The 5 things West-Coasters won't miss in Berlin
Known for its stunning views, parks, music, and craft beer, the USA’s West Coast dutifully earns its nickname “The Best Coast.” Parallels between Berlin and the West Coast might seem hard to find at first glance, but, upon further inspection, there are actually many similarities between the West Coast and Die Hauptstadt. So, moving to Berlin, doesn’t mean foregoing everything you love about living on the West Coast. Read on for the 5 things you won’t miss as a West Coaster in Berlin:
The West Coast is famous for its varying and breathtaking landscape. In one day, you can drive from the sea to the mountains and back. While Germany itself has minimal coastal territory, it is still possible to see both the ocean and the the mountains in one day coming from Berlin. Berlin is two hours from the Baltic sea and just over three hours to mountain ranges in the Czech Republic. If you aren’t interested in making the long drive, you can also check out one of Berlin’s many lakes and climb the hills near Teufelsberg, the former spy tower turned must-see attraction in West Berlin.
Olympic National Park, Crater Lake National Park, Yosemite National Park, Redwood National Park, and Spokane Park all offer beautiful vistas and ample space for hiking, biking, and climbing. Luckily, Germany has many beautiful national parks of its own with hundreds of trails and equally beautiful views. Parks that stand out include the celebrated Black Forest National Park, the Saxon Switzerland National Park, and the Kellerwald-Edersee National Park. Berlin itself is also known for its more than 250 city parks, the most famous being Tempelhofer Feld, a former airport turned public park. Grab a beer and watch the sunset with friends or go for a jog along the miles-long jetway.
While Berlin might not be known for its tacos or burritos, there is another portable, carb-wrapped food that can be seen eaten at all hours of the day and night — the dӧner kebab. Consisting of succulent meat or veggies, falafel, hummus, yogurt sauce, lettuce, tomato, and sometimes even french fries, the dӧner is king amongst locals and newcomers alike. Though you can find a dӧner shop on every corner, Mustafa’s Gemüse Kebab at Mehringdamm and Schӧneberg’s Rüyam Gemüse Kebab are favored amongst Berliners.
Aside from the celebrated dӧner kebab, Berlin also offers plenty by way of up-scale, fast-casual, vegan, and world cuisines. Whatever cuisine you’re looking for, Berlin has got it; just check out the variety featured in Berlin Food Stories’ Top 50 Eateries in 2018.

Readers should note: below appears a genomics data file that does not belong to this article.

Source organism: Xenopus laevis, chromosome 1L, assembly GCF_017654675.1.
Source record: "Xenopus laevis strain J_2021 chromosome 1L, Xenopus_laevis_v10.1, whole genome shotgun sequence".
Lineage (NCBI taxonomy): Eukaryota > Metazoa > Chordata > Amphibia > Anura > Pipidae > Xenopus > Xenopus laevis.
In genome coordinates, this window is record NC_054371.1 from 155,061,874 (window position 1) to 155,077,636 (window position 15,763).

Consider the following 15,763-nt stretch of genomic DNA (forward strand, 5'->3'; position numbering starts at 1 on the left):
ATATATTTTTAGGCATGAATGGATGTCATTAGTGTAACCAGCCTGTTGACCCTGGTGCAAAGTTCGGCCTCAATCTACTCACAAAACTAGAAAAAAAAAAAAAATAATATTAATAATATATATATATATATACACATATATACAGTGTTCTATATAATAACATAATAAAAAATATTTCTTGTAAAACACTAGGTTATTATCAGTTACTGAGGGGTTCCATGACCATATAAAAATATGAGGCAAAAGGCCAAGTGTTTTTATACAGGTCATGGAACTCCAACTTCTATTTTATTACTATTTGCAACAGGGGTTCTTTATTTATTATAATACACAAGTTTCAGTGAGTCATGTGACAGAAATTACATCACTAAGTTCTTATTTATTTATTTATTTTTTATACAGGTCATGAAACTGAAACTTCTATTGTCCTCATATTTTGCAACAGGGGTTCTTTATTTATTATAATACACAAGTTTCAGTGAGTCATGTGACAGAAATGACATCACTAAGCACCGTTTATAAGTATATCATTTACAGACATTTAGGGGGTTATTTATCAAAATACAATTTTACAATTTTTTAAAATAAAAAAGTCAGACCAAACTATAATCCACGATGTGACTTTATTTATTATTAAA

Known for its craft-beer, San Francisco is filled with establishments offering up this hoppy treat. One beer in San Fran, however, could set you back as much as $9 depending on where you’re drinking and its quality. In Berlin, where beer is cheaper than water, you can get a celebrated German beer for as little as 1€, sometimes less. If traditional beer isn’t your beverage of choice, the craft-beer scene has also been bubbling up in the last several years with breweries like BRLO and Vagabund making particularly strong impressions.
The West coast is also known for its Wine Country, with vineyards stretching across more than 3 million acres. That being said, a roundtrip flight from Seattle to San Francisco would cost you nearly $400, not to mention the cost of renting a car and the gas needed to drive to Napa or Sonoma. And, once you’re there, you’ll only be able to taste California wine.
Germany itself has several wine regions producing a collection of celebrated sweet whites and bold reds. If that isn’t enough, Berlin is just a 1-2 hour flight away from the world’s most prominent wine regions and getting there is much cheaper. Interested in trying a white from Austria? A flight could cost you as little as $70. What about a velvety red? Fly from Berlin to Bordeaux for less than $200 and to Tuscany for under $250.
Artists and bands like Jimi Hendrix, The Decemberists, the Shins, No Doubt, Metallica, and Nirvana originated in the West Coast and the music scene in Berlin is just as strong. Berlin is home to celebrated DJs Hunee, Peggy Gou, and Objekt, who frequently play at the world’s best (according to the New York Times) and exclusive club, Berghain. When your tax accountant, your local grocer, and many of your colleagues moonlight as DJs, you know the opportunity for seeing live music is ample. But Berlin is not only known for its electronic music; it’s also home to a strong punk scene, a world-class Philharmonie, and many jazz and indie-rock joints.
Berlin offers many perks that go far beyond this list. Whether it’s the long days of summer, the cozy Weihnachtsmärkte (Christmas Markets) that pop up around the holidays featuring stall after stall of winter treats, the countless museums and galleries, the mix of cultures as you walk from neighborhood to neighborhood, or the freedom you feel walking the streets, it’s no wonder why Berlin has become a home away from home for many former West-Coasters and other people from around the world.